The frenzy of the local witch-hunt outbreak, however, threw Magdalena Bollmann’s life into turmoil. Fair-weather friends fail to come to aid when they are truly needed—and few people were ever failed like Magdalena Bollmann. The people that Bollmann let into her life turned against her, one after the other. Magdalena was arrested and, once again, put on trial for witchcraft. Even worse, this particular group of interrogators already had shown their willingness to kill; 4 other women had already been burnt to death at the stake during the small witch-hunt in her village.
When Magdalena Bollmann was arrested and put on trial as a witch, virtually everyone she knew slithered to the courthouse to attest to her guilt. Her husband, her sister-in-law and many of the women whose babies she had helped deliver into the world participated in the trial, telling stories of Magdalena’s diabolical deeds. If there were birth complications, or if a child died (as often happened before modern medicine), Bollmann was singled out for blame. If a person caught a cold, or felt faint or ill, surely it was the proximity of Magdalena’s evil presence that was to blame. Such was the nature of witch trials: a quilt woven of fear, hearsay and rumor dense enough to smother anyone caught underneath its expanse.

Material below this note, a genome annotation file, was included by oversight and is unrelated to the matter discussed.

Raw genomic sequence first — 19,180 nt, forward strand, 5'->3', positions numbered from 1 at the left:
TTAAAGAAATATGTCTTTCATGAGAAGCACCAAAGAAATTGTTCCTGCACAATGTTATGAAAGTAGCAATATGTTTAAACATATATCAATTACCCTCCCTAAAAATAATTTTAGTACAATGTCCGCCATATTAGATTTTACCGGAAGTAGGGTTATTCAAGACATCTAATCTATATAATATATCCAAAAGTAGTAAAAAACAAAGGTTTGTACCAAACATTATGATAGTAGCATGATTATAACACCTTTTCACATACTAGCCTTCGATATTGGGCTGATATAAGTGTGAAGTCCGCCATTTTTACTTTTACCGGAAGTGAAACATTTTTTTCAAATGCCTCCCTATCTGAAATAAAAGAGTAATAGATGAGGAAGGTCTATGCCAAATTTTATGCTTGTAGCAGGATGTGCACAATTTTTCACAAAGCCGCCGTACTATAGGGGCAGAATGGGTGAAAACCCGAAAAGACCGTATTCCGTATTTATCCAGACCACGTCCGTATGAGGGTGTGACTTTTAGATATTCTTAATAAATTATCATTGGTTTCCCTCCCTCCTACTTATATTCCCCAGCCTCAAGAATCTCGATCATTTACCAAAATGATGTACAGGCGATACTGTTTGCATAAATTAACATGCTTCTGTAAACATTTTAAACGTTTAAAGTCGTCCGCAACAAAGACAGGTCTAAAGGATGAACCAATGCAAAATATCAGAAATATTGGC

The testimonies that did the most damage to Magdalena came from her dear friends in the Citterell family and her renewed accuser, Anna Maria Münst. Conrad Citterell recollected for the trial an instance when Magdalena offered his young son a treat of meat, breaded and baked. Conrad did not want his son to spoil his dinner, so the rissole baked by Magdalena was instead offered to a cat. Later, during the trial, Conrad mused that the rissole must have been prepared with a witch’s hate instead of heat, because the poor cat immediately vomited the morsel onto the ground. Ignoring the rissole fiasco, Citterell allowed his son to visit Magdalena once more, but when the boy returned, his health eroded into illness and, eventually, death.